I just read that Moesha Boduong has apologized for her special she did on CNN with Amanpour stating that SHE sleeps with a married man to pay bills [she lives in Ghana] and I am wondering… DID SHE LIE? And to be quite frank, I do not necessarily know what are her true woes, but I cannot judge her when I am knowingly getting paid 75% less than a man for the same job here in the United States, let alone in Ghana… like ‘wa gime’?! I also so not believe she should say sorry to any of us [maybe to her married boyfriend’s wife, but definitely not to us]. I am in no way condoning sleeping with married men, however, who am I to judge if a woman is really does do such acts because she needs to eat or needs a roof over her head? Let us unpack this situation, and I mean the elephant in the room situation.
What Moesha is talking about is nothing new under the sun, I mean NOTHING. Back home women are not even seen as equal to a man in the workplace, and majority of the times cases such as SEXUAL HARASSMENT are not even discussed in human resource departments. Maybe this speaks numerous volumes that women are so much objectified in the workforce, that is has become a norm to be a kept sidechick. How many times do we hear this and turn blind eye and usually villanize the woman? If it were to be easy to not have to marry for stability or sleep your way to the top, then maybe the Moesha’s would not even exist, am I right or am i right?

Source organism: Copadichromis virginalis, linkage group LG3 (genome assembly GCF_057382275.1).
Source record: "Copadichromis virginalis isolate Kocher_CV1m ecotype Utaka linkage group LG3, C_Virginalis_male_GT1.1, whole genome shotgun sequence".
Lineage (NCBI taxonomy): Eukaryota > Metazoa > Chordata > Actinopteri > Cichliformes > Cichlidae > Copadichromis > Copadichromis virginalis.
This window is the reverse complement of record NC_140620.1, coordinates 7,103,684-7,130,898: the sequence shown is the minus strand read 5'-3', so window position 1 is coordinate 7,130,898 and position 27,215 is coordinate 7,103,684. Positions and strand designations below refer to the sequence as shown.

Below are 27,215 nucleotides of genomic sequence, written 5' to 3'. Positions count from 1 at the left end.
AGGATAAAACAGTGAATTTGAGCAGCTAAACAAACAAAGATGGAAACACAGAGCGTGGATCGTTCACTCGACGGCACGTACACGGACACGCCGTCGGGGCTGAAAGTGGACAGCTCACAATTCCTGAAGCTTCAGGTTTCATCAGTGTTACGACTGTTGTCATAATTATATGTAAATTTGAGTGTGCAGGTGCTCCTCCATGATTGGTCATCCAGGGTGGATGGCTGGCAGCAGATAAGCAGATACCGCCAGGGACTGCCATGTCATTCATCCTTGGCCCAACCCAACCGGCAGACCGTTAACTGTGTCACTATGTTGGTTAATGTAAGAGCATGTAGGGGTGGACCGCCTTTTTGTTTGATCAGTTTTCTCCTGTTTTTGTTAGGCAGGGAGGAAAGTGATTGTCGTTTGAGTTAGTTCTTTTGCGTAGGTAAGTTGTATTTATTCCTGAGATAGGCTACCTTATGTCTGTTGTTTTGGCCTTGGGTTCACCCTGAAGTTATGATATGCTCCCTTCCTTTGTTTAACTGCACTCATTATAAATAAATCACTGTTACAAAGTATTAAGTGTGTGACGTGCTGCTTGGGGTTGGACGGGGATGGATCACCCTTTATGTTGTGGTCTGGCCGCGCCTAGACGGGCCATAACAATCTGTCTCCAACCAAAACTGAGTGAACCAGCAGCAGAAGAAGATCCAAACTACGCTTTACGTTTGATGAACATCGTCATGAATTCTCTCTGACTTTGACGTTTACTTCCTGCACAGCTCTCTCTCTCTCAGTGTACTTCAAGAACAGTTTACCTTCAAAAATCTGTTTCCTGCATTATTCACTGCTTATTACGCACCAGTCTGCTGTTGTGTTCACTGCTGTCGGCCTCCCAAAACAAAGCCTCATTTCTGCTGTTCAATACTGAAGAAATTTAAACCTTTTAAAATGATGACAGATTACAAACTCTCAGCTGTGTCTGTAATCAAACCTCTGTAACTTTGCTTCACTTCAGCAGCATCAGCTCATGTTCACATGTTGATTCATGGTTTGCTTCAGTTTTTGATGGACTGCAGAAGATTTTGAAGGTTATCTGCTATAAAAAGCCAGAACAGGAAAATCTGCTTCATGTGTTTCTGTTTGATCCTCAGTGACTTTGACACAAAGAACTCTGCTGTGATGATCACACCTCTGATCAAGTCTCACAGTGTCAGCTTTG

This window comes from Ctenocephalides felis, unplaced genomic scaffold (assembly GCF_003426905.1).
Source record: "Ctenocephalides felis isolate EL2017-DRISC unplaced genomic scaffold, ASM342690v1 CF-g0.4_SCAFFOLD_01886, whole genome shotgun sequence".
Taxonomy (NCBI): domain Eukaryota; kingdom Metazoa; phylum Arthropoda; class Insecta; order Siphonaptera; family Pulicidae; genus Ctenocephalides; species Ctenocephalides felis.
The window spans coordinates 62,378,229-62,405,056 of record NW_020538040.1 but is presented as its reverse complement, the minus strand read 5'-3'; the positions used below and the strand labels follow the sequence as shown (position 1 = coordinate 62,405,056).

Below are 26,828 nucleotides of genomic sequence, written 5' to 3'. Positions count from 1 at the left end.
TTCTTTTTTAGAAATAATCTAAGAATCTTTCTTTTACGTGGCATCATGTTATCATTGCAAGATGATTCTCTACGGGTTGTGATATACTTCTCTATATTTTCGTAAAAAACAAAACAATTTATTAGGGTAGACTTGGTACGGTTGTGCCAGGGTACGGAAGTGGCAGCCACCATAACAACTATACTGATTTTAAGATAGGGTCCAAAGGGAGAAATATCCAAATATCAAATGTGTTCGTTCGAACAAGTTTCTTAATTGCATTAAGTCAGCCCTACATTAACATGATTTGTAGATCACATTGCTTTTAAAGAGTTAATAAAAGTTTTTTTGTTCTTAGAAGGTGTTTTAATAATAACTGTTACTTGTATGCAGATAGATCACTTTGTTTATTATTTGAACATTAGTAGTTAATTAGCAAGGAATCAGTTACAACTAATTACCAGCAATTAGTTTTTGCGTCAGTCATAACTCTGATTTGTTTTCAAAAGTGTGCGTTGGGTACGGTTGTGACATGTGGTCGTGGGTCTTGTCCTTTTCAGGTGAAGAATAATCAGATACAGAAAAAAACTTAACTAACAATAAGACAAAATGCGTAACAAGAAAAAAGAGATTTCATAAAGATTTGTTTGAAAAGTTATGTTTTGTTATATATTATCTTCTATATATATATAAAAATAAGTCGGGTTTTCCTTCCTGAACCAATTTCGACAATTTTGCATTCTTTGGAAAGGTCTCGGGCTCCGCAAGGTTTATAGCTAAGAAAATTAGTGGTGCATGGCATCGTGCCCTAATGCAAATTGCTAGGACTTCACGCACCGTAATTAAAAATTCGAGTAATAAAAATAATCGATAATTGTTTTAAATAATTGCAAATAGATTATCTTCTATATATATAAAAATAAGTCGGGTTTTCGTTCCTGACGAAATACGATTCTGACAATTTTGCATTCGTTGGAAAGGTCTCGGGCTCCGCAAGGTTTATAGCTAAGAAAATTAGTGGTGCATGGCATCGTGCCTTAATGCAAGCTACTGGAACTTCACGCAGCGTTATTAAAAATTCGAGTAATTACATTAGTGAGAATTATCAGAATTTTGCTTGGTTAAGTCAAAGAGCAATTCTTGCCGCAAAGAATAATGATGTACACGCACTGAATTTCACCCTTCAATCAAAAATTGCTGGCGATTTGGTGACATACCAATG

Now, am I mad at CNN for shedding such an ugly light? NO! I am not. We as Africans definitely have pride, and never want to own up when confronted with some bad aspects that are clearly a problem. It is time we face the ugly truth. I wrote about the difficulties of being a woman in the workforce from past experience (check out my contribution regarding this topic on Ivery Arie click here for article ) when I tried to relocate to Nigeria, so what Ms. Boduong is not far fetched.
What we need not do is continue this hypocrisy, the men that indulge in such things as breaking their vows should be the ones shamed, not the women that are simply trying to make it in life period. Do I condone it, again NO, but I do see who are at fault, and I do understand. Vows should not be broken, I cannot stress that enough, but we cannot deny that this is a common occurrence. The façade that we as a community try to portray as if everything is angelic and gravy needs to stop. Maybe effective human resources departments to handle cases like sexual harassment in the work place, or for women to have a fair chance in the work force could be a start. Our places are not only in the house; we can be in the work force, we can be in politics and we definitely should not and do not only sleep ourselves to get what we want.. What is your take on this interview and what she said? Is it that bad that many have no choice but to depend on a man?Really want your views on this 🙂